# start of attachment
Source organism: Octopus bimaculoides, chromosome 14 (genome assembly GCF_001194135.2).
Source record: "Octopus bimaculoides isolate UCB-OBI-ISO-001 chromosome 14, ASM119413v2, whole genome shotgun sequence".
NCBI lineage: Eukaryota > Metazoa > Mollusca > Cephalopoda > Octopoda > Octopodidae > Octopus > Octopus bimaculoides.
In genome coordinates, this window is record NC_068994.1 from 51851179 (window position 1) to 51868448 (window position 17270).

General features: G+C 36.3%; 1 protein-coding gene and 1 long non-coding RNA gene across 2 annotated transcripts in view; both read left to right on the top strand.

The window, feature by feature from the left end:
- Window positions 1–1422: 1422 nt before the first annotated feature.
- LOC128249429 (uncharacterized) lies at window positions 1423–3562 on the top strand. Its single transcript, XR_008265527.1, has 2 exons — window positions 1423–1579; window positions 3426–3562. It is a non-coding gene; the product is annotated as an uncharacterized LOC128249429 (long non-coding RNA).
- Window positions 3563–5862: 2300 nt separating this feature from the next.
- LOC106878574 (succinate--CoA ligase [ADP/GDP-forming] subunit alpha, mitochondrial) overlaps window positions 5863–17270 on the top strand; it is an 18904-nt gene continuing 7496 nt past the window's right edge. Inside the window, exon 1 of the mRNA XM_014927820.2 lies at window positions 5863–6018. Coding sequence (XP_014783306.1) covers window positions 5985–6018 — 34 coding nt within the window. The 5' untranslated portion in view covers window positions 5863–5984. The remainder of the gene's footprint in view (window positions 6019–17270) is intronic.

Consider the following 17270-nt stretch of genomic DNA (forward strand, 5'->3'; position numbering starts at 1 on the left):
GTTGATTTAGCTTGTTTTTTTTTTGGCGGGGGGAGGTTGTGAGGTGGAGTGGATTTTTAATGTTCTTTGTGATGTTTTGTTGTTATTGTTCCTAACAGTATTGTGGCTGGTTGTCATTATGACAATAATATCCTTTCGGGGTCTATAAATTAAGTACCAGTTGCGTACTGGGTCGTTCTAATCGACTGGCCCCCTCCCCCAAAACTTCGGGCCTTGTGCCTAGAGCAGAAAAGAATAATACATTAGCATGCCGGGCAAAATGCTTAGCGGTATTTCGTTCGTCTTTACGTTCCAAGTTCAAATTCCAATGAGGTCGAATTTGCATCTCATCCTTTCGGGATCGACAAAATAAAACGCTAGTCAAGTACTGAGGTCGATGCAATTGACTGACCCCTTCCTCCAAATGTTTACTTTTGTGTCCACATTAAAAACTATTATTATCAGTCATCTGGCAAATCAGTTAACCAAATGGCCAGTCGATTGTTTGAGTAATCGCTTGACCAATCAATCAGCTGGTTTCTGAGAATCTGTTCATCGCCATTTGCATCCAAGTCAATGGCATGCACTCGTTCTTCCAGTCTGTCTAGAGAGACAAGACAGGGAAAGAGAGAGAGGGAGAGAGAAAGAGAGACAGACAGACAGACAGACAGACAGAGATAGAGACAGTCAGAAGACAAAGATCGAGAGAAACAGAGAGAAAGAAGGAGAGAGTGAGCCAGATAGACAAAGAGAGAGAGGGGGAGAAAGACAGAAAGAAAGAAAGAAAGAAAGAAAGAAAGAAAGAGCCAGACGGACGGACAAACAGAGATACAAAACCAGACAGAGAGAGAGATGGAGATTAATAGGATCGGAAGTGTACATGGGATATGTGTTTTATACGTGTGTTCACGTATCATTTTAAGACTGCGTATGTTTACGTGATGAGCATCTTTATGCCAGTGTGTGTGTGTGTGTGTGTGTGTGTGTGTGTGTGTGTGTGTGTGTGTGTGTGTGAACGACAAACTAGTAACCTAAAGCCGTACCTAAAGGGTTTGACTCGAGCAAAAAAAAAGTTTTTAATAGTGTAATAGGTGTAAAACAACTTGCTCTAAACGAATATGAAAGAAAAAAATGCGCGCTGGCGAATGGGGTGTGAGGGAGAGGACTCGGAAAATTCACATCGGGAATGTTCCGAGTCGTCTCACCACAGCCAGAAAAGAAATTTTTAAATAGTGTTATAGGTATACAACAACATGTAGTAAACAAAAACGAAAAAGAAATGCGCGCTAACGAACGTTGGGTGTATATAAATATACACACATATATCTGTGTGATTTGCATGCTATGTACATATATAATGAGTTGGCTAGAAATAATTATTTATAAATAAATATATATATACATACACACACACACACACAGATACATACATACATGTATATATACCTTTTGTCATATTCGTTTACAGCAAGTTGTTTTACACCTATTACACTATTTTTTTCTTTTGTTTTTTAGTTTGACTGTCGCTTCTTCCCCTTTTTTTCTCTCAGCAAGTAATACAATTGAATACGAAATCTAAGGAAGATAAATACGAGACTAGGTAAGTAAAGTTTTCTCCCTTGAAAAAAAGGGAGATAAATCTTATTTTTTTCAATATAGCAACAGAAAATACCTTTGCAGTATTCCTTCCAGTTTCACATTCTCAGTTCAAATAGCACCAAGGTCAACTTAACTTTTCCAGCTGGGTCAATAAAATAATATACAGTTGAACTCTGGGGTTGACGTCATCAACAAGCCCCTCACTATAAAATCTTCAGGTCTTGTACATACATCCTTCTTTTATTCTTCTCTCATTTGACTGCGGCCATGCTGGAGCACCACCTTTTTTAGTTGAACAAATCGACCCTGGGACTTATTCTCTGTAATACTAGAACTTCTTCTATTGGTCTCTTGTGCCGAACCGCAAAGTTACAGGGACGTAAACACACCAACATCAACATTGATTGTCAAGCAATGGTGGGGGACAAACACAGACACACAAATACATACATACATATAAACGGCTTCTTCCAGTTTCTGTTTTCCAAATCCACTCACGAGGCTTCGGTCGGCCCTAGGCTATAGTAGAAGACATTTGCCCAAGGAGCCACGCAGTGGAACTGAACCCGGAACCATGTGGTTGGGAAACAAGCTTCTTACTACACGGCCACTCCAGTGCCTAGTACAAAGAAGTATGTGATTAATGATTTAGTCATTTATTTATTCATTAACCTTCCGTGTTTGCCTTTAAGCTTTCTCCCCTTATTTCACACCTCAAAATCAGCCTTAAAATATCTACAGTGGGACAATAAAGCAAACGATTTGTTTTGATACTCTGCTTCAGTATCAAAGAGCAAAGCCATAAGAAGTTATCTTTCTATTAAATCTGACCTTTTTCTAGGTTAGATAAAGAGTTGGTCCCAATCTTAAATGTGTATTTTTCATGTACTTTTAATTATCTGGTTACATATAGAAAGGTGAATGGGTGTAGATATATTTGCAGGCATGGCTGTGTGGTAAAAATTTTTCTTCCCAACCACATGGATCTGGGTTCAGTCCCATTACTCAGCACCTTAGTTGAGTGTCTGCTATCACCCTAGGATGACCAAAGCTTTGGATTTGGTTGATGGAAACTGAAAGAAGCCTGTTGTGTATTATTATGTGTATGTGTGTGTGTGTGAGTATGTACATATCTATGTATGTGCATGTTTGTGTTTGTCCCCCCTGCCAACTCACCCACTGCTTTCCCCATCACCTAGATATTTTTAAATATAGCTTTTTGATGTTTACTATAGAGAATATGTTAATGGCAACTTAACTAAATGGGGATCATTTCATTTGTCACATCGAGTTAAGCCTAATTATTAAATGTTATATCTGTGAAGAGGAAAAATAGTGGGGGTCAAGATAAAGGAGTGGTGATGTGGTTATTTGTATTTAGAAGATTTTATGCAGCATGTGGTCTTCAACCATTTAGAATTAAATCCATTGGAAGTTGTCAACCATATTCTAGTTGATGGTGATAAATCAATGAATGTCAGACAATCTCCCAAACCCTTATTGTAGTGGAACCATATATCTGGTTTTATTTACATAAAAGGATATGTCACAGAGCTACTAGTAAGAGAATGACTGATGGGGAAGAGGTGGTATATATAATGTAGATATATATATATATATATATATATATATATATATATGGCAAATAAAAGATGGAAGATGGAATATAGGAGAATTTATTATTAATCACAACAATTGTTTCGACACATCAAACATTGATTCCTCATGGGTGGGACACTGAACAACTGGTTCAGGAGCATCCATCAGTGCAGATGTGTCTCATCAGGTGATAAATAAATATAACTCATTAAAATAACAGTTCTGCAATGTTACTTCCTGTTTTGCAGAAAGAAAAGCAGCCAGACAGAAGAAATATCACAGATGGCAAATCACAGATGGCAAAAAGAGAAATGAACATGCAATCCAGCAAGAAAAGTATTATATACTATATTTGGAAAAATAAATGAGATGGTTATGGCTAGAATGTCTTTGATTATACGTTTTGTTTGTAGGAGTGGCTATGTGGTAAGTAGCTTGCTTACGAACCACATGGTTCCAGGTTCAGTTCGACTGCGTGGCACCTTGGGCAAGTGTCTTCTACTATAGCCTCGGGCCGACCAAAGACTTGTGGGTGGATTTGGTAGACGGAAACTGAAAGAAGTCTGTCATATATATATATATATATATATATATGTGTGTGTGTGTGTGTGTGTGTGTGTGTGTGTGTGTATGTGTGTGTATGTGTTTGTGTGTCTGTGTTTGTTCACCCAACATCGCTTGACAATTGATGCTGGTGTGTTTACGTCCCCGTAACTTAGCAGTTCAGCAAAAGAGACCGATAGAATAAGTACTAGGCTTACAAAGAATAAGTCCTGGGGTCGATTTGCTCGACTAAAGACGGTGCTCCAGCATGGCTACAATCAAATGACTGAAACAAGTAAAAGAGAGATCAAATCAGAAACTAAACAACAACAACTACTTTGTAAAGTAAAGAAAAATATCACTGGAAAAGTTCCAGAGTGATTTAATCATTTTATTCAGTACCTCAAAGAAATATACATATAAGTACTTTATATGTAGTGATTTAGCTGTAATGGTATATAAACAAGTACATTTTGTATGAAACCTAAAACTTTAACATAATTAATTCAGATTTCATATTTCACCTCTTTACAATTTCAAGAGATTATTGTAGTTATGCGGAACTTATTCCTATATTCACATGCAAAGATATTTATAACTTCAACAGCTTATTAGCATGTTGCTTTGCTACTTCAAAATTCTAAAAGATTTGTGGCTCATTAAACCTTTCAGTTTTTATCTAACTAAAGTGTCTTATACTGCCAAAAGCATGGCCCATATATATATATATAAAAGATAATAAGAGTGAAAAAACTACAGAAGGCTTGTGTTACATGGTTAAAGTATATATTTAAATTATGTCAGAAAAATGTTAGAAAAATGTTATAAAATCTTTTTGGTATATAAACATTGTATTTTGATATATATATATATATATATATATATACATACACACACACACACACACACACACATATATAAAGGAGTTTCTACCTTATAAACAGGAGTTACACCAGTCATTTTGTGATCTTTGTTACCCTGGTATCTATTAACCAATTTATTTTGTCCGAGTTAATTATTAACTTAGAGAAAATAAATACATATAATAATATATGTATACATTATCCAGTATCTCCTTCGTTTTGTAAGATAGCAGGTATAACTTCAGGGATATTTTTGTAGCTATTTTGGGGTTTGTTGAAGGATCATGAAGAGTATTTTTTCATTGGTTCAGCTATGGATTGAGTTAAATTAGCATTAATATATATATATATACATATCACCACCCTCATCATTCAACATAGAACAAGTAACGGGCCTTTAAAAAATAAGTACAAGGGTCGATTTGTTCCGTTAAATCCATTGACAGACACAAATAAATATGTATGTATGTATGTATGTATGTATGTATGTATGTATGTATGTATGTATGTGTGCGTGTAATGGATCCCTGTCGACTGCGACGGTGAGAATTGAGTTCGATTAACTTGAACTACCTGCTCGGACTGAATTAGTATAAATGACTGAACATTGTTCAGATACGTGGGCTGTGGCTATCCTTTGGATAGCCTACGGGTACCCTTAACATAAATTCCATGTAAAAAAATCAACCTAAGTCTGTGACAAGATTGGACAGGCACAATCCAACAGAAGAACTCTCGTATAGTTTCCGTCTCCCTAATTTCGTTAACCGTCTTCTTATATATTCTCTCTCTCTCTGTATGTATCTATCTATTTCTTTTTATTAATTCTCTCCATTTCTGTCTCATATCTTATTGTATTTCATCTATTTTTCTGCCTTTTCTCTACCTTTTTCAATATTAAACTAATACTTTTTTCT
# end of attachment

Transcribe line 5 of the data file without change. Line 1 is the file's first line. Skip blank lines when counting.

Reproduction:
General features: G+C 36.3%; 1 protein-coding gene and 1 long non-coding RNA gene across 2 annotated transcripts in view; both read left to right on the top strand.